Ethernet connector

7

Power cord connector and LED

2

Ethernet connector

8

USB connectors (not supported)

3

System locator LED

9

Video connector (not supported)

4

ASM connector (not supported)

10

Mouse connector (not supported)

5

Remote Supervisor Adapter II connector (not supported)

11

Keyboard connector (not supported)

6

SCSI connector

12

Serial port connector



Warning To avoid electric shock, do not connect safety extra-low voltage (SELV) circuits to telephone-network voltage (TNV) circuits. LAN ports contain SELV circuits, and WAN ports contain TNV circuits. Some LAN and WAN ports both use RJ-45 connectors. Use caution when connecting cables. Statement 1021


Ethernet Port Connectors

Connect a Category 3, 4, or 5 unshielded twisted-pair cable to this connector. 100BASE-TX and 1000BASE-T Fast Ethernet standards require Category 5 or higher cabling.

The WAE-7326 has three Ethernet connectors. Two of the Ethernet connectors are attached to the Ethernet controllers. The Ethernet controllers are integrated on the system board. They provide an interface for connecting to a 10-Mbps, 100-Mbps, or 1-Gbps network and provide full-duplex (FDX) capability, which enables simultaneous transmission and reception of data on the network. If the Ethernet ports in the server support auto-negotiation, the controllers detect the data-transfer rate (10BASE-T, 100BASE-TX, or 1000BASE-T) and duplex mode (full-duplex or half-duplex) of the network and automatically operate at that rate and mode. You do not have to set any jumpers or configure the controllers. However, you must install a device driver to enable the operating system to address the controllers.

The third Ethernet connector is the Remote Supervisor Adapter II SlimLine Ethernet connector. Use this connector to enable remote server management through a network. This connector is active only if an optional Remote Supervisor Adapter II SlimLine is installed.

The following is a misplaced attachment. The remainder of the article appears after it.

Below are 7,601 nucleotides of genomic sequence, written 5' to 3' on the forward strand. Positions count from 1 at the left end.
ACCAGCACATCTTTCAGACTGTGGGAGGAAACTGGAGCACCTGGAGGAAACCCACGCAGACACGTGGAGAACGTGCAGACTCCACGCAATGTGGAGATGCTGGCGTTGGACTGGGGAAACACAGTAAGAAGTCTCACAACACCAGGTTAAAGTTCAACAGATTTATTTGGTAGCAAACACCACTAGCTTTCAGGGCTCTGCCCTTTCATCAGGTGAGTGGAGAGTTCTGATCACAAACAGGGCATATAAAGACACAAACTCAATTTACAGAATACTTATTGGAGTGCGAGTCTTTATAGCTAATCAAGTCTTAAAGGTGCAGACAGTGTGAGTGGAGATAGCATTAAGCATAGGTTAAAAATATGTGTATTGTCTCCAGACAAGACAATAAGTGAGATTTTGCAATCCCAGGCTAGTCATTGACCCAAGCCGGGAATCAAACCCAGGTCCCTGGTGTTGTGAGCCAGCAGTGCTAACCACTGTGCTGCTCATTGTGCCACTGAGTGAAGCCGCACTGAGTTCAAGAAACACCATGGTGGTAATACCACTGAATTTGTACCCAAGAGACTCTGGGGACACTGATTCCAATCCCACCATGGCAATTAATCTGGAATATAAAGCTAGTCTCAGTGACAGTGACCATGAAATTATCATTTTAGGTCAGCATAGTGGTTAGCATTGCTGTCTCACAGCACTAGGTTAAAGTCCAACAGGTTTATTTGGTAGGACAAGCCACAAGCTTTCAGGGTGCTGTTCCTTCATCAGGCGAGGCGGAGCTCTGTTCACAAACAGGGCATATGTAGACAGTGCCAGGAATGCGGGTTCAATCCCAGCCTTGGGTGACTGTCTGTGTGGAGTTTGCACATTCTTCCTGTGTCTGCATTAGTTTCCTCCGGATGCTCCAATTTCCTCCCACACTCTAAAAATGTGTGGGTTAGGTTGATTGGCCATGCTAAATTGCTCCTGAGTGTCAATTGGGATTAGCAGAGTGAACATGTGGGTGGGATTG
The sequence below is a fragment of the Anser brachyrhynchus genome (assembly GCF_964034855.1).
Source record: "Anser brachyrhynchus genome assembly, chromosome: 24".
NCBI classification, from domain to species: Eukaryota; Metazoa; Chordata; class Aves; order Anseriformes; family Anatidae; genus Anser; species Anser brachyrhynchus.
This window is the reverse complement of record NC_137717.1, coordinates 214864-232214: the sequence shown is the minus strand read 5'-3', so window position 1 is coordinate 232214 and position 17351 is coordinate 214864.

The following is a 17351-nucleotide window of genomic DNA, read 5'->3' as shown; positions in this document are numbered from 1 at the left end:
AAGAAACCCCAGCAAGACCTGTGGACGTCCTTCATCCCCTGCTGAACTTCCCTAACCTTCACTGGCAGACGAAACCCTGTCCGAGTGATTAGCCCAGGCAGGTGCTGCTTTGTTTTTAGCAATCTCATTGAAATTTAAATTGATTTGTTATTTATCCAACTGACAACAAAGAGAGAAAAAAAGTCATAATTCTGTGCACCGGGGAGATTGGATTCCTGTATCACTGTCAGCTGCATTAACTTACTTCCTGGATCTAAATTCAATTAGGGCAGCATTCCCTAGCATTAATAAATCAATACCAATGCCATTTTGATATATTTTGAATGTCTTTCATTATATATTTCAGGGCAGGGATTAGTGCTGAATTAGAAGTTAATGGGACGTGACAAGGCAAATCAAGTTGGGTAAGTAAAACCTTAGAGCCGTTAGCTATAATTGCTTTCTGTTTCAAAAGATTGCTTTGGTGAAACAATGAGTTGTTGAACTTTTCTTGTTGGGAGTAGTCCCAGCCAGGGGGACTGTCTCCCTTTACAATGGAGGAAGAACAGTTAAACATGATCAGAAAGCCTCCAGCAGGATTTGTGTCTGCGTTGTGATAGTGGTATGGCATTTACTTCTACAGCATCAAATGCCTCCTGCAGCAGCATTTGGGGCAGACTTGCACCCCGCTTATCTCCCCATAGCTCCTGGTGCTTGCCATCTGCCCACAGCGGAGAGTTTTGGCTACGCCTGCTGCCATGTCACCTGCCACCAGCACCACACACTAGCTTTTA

Figure 1-6 Ethernet Port Connector

Serial Port Connector

Your WAE has one serial port connector. Use the serial port connector to connect a serial device.

Figure 1-7 Serial Port Connector

Ultra320 SCSI Controller System Board Connectors

The WAE-7326 has one SCSI LVD port connector located on the back panel. The integrated dual-channel SCSI controller with integrated RAID supports two independent Ultra320 SCSI channels: one external and one internal. Each channel supports up to 15 SCSI devices. You can use the external LVD SCSI channel connector on the rear of the server to connect different types of SCSI devices, such as drives or printers.

This controller uses the following features to perform these actions:

Double-transition clocking to achieve up to 320 MB-per-second data-transfer rates.

Domain-name validation to negotiate compatible data-transfer speeds with each device.

Cyclic redundancy checking (CRC), instead of the usual parity checking, to improve data reliability.

An active terminator for SCSI bus termination.

The WAE-7326 has one SCSI cable, which connects the internal connector on the system board to the standard hot-swap-drive backplane. If you plan to attach external SCSI devices, you must order additional cables. To select and order the correct cables for use with external devices, contact your Cisco marketing representative or authorized reseller.